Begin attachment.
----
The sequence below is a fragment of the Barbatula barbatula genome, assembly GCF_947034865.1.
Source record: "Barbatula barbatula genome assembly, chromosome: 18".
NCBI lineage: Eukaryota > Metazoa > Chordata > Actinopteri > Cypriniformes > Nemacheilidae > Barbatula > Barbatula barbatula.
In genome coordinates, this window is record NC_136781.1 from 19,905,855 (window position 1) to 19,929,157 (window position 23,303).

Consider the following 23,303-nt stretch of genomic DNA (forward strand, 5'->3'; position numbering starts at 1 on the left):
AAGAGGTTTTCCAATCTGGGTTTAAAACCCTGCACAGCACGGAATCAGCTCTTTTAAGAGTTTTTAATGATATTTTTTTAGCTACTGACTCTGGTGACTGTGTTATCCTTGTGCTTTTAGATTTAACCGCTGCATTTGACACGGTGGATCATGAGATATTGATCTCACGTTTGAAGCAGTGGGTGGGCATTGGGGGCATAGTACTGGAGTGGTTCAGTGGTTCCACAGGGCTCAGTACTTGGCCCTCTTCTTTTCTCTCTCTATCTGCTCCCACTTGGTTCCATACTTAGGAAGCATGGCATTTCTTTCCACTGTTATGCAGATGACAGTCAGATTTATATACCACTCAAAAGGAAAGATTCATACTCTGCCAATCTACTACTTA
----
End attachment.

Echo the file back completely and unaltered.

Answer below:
The sequence below is a fragment of the Barbatula barbatula genome, assembly GCF_947034865.1.
Source record: "Barbatula barbatula genome assembly, chromosome: 18".
NCBI lineage: Eukaryota > Metazoa > Chordata > Actinopteri > Cypriniformes > Nemacheilidae > Barbatula > Barbatula barbatula.
In genome coordinates, this window is record NC_136781.1 from 19,905,855 (window position 1) to 19,929,157 (window position 23,303).

Consider the following 23,303-nt stretch of genomic DNA (forward strand, 5'->3'; position numbering starts at 1 on the left):
AAGAGGTTTTCCAATCTGGGTTTAAAACCCTGCACAGCACGGAATCAGCTCTTTTAAGAGTTTTTAATGATATTTTTTTAGCTACTGACTCTGGTGACTGTGTTATCCTTGTGCTTTTAGATTTAACCGCTGCATTTGACACGGTGGATCATGAGATATTGATCTCACGTTTGAAGCAGTGGGTGGGCATTGGGGGCATAGTACTGGAGTGGTTCAGTGGTTCCACAGGGCTCAGTACTTGGCCCTCTTCTTTTCTCTCTCTATCTGCTCCCACTTGGTTCCATACTTAGGAAGCATGGCATTTCTTTCCACTGTTATGCAGATGACAGTCAGATTTATATACCACTCAAAAGGAAAGATTCATACTCTGCCAATCTACTACTTA